these 4 huge cable drums, connected by wammy tape, now serve as a barrier to the Sheep.
The moving destroyed at least one Pied Wagtail nest while in others
PIED WAGTAIL
 do continue to feed young.
All this action did in turn disturb the LRP's which couldn't be located
even after a 40 minutes search, but this was used to our advantage,
 to pay a visit to what was considered to be a nest site,
 where these c4 eggs were seen.
 Having little, or no, option but to leave them exposed we paid a
visit early the following morning to find a sitting bird had returned.
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Friday, 27 May 2016

Too Low For Zero - Elton John

A fingertip numbing ZERO complete with a light grass frost met us at dawn yesterday, which was reflected by the number of Moths taken in the traps overnight, just 15 Insects of 8 Species. However, that was partly offset when Janet showed me this years
 ROBIN'S NEST
 open to view
in one of her stables. 
At the Irrigation Pond it now seems certain that the Coots have given up
their latest and third attempt to procreate, and it was found that the
CANADA GEESE
with just the single Gosling had move in from the Gravel Pit, and
video
Dad was having a Dhobie.
We had arrived about a hour earlier that usual and it seemed
the order, at that time of day, was bathing and preening.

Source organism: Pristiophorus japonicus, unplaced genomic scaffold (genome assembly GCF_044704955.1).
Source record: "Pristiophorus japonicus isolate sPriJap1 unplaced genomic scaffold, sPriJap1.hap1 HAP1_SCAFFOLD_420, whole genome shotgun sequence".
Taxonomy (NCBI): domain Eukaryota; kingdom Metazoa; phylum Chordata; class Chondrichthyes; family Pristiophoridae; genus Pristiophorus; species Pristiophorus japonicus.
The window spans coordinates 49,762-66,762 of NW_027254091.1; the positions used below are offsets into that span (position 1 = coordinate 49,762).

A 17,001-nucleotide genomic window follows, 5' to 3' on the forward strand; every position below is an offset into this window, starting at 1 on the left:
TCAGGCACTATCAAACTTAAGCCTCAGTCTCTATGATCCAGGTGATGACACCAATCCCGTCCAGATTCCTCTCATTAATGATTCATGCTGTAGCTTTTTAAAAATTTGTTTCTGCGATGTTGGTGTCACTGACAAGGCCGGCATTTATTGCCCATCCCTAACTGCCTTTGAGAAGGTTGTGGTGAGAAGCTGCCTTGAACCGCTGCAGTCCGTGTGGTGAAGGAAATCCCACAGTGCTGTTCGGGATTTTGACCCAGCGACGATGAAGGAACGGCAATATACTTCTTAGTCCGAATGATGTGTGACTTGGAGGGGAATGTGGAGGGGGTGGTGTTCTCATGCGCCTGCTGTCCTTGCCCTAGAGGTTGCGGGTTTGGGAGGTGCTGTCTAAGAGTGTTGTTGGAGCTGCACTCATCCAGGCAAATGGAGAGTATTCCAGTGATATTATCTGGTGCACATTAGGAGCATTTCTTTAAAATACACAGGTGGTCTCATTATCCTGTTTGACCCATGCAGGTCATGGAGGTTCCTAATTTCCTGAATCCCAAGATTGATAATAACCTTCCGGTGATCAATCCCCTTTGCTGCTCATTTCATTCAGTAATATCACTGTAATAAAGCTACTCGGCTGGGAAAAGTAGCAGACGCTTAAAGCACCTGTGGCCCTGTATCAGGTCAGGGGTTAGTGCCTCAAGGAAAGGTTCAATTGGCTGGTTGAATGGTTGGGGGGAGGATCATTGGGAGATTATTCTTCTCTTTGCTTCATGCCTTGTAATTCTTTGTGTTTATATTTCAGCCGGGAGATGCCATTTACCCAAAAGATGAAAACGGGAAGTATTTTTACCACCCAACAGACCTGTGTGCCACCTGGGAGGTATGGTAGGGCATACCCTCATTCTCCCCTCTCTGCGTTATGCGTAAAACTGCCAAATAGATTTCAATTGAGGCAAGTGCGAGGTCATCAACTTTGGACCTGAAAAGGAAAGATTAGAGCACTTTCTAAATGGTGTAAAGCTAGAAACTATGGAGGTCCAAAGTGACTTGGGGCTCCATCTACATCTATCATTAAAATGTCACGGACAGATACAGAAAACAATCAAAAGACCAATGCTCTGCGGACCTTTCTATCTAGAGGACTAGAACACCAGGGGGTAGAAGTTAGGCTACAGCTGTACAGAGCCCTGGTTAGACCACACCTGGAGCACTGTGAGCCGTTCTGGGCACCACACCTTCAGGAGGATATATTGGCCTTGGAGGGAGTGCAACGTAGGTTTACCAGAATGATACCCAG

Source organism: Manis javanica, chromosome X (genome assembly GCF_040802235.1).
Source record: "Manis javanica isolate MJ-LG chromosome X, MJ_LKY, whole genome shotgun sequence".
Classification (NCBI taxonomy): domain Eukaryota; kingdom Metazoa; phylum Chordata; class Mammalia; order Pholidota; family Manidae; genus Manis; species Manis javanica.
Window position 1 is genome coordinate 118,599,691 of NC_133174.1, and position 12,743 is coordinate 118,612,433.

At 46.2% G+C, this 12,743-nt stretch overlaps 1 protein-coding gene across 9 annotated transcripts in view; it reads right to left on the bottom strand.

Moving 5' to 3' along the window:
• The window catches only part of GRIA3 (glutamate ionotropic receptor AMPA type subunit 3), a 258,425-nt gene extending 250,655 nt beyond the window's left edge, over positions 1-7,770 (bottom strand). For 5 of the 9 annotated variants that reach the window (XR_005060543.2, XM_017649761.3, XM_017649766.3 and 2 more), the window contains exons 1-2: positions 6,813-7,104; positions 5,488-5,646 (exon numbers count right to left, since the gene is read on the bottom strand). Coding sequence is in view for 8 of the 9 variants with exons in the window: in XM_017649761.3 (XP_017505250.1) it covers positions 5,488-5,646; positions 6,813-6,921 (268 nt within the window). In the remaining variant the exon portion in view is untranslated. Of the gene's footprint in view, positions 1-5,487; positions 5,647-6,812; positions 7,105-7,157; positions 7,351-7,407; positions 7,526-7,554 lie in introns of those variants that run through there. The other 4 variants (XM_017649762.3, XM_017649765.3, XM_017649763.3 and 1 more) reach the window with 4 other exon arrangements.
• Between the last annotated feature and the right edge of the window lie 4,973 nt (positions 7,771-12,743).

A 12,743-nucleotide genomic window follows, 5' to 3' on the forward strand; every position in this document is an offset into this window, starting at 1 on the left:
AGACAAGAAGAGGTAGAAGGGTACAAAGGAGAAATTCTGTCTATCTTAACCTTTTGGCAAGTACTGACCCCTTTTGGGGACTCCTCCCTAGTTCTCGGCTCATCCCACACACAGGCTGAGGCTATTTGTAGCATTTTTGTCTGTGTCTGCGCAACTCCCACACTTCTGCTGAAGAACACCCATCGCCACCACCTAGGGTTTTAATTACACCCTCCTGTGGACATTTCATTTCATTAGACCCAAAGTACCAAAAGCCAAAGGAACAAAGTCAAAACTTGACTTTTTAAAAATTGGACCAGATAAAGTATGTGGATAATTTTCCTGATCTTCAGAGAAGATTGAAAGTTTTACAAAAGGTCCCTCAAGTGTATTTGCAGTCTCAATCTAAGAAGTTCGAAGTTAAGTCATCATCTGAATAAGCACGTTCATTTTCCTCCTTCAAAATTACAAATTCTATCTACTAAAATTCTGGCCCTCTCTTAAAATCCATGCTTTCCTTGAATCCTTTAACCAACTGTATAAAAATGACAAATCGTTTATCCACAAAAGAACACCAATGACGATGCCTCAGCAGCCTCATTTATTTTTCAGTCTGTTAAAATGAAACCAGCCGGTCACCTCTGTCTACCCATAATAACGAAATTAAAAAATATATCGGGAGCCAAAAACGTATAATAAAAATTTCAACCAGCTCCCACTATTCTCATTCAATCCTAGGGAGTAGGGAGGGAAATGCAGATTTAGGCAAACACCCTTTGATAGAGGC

video
video
BLACK-HEADED GULL
and
video
WOOD PIGEON
then at the already mentioned Gravel Pit
there was some indication as to why the Canada Geese had made a move.
 While it seemed strange at the time, but we had once before clapped eyes on an
EGYPTIAN GOOSE
keeping obbo from the top of the mountain (as we like to call it)
which forms an Island in the Lake, with the reason today being the 
presence of
video
c5 other Egyptian Geese, not hanging around for me to take photos.
The pair of Tufted Ducks had also remained with another male joining them,
and as this Duck has never been recorded here during the month of June
we are hoping they might stay - "kiss of death" or what?
Behind Eco, where the BUND is now seemingly higher and longer than the
Great Wall of China,
the long staying pair of Little Ringed Plover are still not showing any signs of